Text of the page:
Independence Day

Happy Birthday, America!
Bold stripes, bright stars, brave hearts.
Let freedom ring!

Enjoy the day with family and friends.




Let’s celebrate

together the incredible

freedoms we have

here in the USA.

Enjoy your 4th of July break

with family and friends.

•     •     •     •     •     •    From    •     •     •     •     •     •

All of Us at
Heat Treating













Let Freedom Ring

Enjoy this Independence Day Weekend!
Stay safe and remember…Don’t Burn the Burgers!!!!

God Bless this amazing country we live in!








Me, too.

As you may know the Kowalski Heat Treating logo finds its way
into the visuals of my Friday posts.
I.  Love.  My.  Logo.
One week there could be three logos.
The next week there could be 15 logos.
And sometimes the logo is very small or just a partial logo showing.
But there are always logos in some of the pictures.
So, I challenge you, my beloved readers, to count them and send me a
quick email with the total number of logos in the Friday post.
On the following Tuesday I’ll pick a winner from the correct answers
and send that lucky person some great KHT swag.
So, start counting and good luck!  
Oh, and the logos at the very top header don’t count.
Got it? Good.  :-))))
Have fun!!






July 4th Trivia

I love doing these Friday afternoon emails for you all. They’re fun to do. I find them really interesting. And they give a whole lot of people much needed relief from the week’s stresses. This week’s email is no different. While you’re enjoying the July 4th weekend with friends, family and a hot dog or three, think about all of the other things that have happened on the Fourth of July. And take a listen to this rendition of “Battle Hymn of the Republic”!!!  Be safe!


For most of us, July 4th is synonymous with Independence Day – The day this glorious country was officially was born. For me of course, this means yummy cookouts all day long and an indulgence on all my favorites – potato salad, fruit salad, Jackie’s amazing bean salad, grilled chicken, cheeseburgers, watermelon, chips, my favorite beverages – you get the idea. However, the adoption of the Declaration of Independence wasn’t the only important historical event to take place on this date.  I did some digging and found cool trivia I thought you’d enjoy.  On behalf of all my incredible PIA (Pain in the @%$) Jobs! gang at KHT, I hope you have a wonderful weekend with family and friends.  Enjoy the info, and be sure to share over the grill. Special thanks to, Wikipedia, You Tube and mentioned publications.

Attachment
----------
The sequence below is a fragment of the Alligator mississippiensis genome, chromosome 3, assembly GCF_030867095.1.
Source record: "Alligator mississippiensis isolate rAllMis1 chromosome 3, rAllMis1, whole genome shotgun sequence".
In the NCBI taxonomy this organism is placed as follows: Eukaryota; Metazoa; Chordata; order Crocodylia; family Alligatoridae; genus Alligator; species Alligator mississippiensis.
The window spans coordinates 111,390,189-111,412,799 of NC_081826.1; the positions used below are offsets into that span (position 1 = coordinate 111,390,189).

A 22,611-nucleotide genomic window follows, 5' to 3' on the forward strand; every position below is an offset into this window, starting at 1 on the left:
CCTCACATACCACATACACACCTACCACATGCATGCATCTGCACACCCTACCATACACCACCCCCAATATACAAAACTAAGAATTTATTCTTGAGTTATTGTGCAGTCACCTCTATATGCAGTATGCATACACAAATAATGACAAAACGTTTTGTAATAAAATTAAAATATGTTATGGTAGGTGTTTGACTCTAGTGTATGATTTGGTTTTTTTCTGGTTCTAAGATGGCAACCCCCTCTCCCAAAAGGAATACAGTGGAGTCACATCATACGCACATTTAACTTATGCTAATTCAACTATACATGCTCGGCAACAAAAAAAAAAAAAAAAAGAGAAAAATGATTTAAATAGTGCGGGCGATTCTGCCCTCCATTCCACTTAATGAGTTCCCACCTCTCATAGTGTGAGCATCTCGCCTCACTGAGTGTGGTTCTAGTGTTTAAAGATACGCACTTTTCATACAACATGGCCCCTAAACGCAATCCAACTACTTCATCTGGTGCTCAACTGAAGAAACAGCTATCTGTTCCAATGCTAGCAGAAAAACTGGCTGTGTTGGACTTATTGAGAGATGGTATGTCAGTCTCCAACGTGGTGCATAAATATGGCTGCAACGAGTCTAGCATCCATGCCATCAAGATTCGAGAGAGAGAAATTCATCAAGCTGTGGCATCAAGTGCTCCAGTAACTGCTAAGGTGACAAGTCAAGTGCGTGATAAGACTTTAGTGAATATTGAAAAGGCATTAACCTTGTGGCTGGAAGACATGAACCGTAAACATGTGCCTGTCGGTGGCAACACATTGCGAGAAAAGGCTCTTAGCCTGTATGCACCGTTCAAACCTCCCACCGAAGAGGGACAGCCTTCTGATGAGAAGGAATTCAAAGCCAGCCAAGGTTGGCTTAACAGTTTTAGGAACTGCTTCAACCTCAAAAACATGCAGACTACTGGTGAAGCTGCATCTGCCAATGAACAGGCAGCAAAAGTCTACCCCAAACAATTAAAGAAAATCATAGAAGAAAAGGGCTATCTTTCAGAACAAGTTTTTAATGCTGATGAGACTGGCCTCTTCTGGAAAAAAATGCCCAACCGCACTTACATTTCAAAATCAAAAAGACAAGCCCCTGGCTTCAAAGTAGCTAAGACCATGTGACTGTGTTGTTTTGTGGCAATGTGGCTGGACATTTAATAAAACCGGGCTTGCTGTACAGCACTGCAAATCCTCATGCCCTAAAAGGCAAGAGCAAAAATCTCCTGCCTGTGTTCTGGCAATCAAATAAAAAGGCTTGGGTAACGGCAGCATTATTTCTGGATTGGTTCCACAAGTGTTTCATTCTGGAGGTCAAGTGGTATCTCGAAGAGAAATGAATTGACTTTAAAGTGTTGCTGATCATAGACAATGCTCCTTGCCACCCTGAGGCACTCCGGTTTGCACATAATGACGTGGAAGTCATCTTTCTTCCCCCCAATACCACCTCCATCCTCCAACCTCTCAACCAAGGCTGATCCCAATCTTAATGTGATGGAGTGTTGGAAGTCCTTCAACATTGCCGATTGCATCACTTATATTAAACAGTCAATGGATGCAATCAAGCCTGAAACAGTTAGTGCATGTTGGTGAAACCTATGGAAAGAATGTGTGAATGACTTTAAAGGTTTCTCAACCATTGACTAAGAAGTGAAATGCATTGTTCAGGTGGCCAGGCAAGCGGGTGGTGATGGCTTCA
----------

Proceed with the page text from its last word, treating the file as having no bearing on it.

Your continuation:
1802: The U.S. Military Academy at West Point officially opens – First announced by newly-minted president Thomas Jefferson a year earlier, the United States Military Academy (USMA) in West Point, New York, officially opened on July 4, 1802. In its early days, there was no strict curriculum or length of study, and the students ranged in age from 10 to 37 years old.

1803: Thomas Jefferson announces the Louisiana Purchase – For $15 million, the United States acquired approximately 827,000 square miles of land to the west of the Mississippi River.  The “purchase” treaty was actually signed on April 30, 1803, but it wasn’t announced to the American people until more than a month later on July 4th.

1817: Construction begins on the Erie Canal – On July 4, 1817, workers broke ground on the Erie Canal in Rome, New York, led by chief engineer James Geddes. The waterway, which would extend 363 miles from the Great Lakes to the Hudson River by the time it was completed in 1825, would go on to transform the nation’s economy. According to the History Channel, by 1853, it carried 62 percent of all U.S. trade,

1826, 1831: Thomas Jefferson, John Adams, and James Monroe pass – Thomas Jefferson, John Adams, and James Monroe—the 2nd, 3rd, and 5th presidents of the United States, respectively—all died on the Fourth of July. In fact, Jefferson and Adams, who were legendarily political adversaries, both died on the same day: July 4, 1826.

1826: “Oh! Susanna” composer Stephen Foster is born in Lawrenceville, Pennsylvania – Later nicknamed “the father of American music,” Stephen Foster was one of the great composers of parlor and minstrel music. Foster wrote hundreds of songs, but “Oh! Susanna” and “Beautiful Dreamer” are among his best known.

1828: Construction begins on the first U.S. passenger railroad – The first fare-paying, passenger railway service in the world was the Swansea and Mumbles Railway in Swansea, Wales in 1807. The U.S. was just a couple of decades behind, and on July 4, 1828, workers broke ground on the Baltimore & Ohio Railroad (also called the B&O) at Baltimore Harbor in Maryland. Charles Carroll, the last surviving signer of the Declaration of Independence, laid the first stone at the site, according to America’s Library. The first section opened in 1830; it charged 9 cents for a one-way, 1.5-mile journey.